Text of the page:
CREATION: THE WORLD AROUND US – SONY 2017 Photography Awards | 2nd Place National Award | Photo by Husain Hakim Alfraid
A Pharaoh eagle-owl, sitting in her nest and enjoying the shade on a sunny day. This nest is quite typical for the Pharaoh eagle-owl, which makes its home in crevices or among rocks, possibly due to the lack of trees in a desert environment, but such locations also provide a convenient food source if any critters unwittingly run into their abodes.
The Pharaoh eagle-owl is a medium sized bird that can grow to about 18 or 20 inches; females tend to be a little bit larger. They are nocturnal and subsist on a wide variety of prey such as snakes, mammals, other birds and bugs. While they do not mate for life, they are monogamous and form lasting bonds that can continue beyond one mating season. Both parents share the responsibility of feeding their offspring, and the babies usually come two at a time, although it is not uncommon for the weaker offspring to perish.
Pharaoh eagle-owls can be found in most of North Africa and the Arabian Peninsula. The birds are not wide travelers; they tend to stay within a 2-mile radius of their nests. While the population has not been quantified, the varied range of their habitat suggests that they are stable and in no danger. Indeed, they seem to have few, if any, predators and stand atop their respective food chain.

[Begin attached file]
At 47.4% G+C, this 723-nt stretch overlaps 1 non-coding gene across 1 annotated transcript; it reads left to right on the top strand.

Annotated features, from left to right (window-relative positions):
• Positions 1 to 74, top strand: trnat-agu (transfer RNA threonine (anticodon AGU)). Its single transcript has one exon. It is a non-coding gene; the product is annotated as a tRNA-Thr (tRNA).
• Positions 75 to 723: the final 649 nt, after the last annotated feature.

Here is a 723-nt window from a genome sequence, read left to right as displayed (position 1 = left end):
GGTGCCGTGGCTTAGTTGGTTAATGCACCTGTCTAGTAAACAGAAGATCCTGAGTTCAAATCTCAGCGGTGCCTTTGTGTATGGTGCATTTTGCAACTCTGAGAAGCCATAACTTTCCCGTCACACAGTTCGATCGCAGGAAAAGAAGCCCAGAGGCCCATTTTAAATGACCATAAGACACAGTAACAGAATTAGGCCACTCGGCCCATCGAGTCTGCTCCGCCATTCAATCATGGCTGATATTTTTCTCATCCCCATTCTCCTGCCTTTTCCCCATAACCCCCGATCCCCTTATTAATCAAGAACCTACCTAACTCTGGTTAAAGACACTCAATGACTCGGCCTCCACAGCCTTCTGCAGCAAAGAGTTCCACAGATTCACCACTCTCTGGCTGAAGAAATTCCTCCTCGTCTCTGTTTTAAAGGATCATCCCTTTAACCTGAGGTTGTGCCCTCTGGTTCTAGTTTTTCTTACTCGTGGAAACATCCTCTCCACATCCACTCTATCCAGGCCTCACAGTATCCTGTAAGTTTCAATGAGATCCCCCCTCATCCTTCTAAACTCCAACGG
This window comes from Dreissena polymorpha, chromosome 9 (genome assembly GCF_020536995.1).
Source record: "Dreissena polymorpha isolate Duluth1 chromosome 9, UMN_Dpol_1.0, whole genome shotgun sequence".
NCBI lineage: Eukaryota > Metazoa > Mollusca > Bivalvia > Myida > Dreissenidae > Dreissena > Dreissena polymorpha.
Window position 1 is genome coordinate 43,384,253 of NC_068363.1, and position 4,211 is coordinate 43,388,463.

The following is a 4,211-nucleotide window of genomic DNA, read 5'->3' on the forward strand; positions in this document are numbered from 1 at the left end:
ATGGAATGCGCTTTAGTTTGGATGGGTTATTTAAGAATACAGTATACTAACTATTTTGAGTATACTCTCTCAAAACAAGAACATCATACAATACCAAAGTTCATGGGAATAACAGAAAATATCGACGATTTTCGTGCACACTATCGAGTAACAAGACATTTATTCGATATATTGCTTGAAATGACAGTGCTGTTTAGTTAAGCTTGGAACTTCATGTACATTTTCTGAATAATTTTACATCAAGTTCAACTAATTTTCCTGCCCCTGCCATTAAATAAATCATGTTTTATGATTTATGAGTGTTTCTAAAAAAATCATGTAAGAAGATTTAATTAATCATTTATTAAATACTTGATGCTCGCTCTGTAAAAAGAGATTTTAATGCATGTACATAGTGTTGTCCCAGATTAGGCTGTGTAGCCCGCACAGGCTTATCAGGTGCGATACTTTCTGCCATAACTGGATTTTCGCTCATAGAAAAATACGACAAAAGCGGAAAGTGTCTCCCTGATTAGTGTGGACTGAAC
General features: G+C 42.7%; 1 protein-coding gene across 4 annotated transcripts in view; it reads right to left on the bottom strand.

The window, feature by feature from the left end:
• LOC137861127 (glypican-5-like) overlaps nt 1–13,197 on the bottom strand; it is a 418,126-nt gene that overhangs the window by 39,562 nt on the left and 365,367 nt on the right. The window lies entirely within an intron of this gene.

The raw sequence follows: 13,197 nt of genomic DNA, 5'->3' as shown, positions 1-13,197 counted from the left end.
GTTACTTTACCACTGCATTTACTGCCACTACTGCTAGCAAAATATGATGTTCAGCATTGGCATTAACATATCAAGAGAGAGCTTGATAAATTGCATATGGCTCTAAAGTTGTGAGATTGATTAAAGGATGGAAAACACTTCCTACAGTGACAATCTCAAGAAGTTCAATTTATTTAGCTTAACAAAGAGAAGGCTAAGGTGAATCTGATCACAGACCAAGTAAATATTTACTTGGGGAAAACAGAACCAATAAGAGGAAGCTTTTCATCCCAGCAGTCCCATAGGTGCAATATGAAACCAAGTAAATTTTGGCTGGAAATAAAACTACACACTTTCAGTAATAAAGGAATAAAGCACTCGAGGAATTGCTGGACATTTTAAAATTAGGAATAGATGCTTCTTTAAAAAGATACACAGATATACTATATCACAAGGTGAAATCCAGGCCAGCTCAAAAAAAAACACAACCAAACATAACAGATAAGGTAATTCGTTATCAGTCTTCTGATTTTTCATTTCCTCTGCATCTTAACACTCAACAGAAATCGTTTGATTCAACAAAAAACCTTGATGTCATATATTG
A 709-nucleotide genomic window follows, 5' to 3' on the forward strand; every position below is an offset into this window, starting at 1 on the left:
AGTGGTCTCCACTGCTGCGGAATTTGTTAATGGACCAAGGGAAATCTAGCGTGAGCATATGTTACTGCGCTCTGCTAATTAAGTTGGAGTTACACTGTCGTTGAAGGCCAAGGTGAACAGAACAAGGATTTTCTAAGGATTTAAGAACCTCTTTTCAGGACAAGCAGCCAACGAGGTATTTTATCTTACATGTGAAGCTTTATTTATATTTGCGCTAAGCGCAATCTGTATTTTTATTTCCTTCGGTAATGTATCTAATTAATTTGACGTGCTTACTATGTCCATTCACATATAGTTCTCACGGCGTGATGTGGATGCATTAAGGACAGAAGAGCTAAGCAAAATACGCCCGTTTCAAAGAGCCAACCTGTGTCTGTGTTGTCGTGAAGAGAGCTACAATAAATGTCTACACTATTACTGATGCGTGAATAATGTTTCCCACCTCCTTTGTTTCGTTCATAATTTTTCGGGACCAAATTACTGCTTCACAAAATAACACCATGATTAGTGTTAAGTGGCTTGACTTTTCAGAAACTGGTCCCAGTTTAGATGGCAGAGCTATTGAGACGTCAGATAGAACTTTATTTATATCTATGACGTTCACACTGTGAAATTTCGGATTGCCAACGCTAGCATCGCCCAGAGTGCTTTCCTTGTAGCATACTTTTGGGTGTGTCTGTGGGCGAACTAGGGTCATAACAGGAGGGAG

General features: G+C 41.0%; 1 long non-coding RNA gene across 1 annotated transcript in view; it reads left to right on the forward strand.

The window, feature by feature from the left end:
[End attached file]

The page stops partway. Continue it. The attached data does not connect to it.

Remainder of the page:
Desert creatures will meet with hyenas, and wild goats will bleat to each other; there the night creatures will also lie down and find for themselves places of rest. The owl will nest there and lay eggs, she will hatch them, and care for her young under the shadow of her wings; there also the falcons will gather, each with its mate.
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